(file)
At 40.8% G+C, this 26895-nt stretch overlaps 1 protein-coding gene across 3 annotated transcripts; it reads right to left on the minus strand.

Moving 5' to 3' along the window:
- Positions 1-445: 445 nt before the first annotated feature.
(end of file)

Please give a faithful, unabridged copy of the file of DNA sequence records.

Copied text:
At 40.8% G+C, this 26895-nt stretch overlaps 1 protein-coding gene across 3 annotated transcripts; it reads right to left on the minus strand.

Moving 5' to 3' along the window:
- Positions 1-445: 445 nt before the first annotated feature.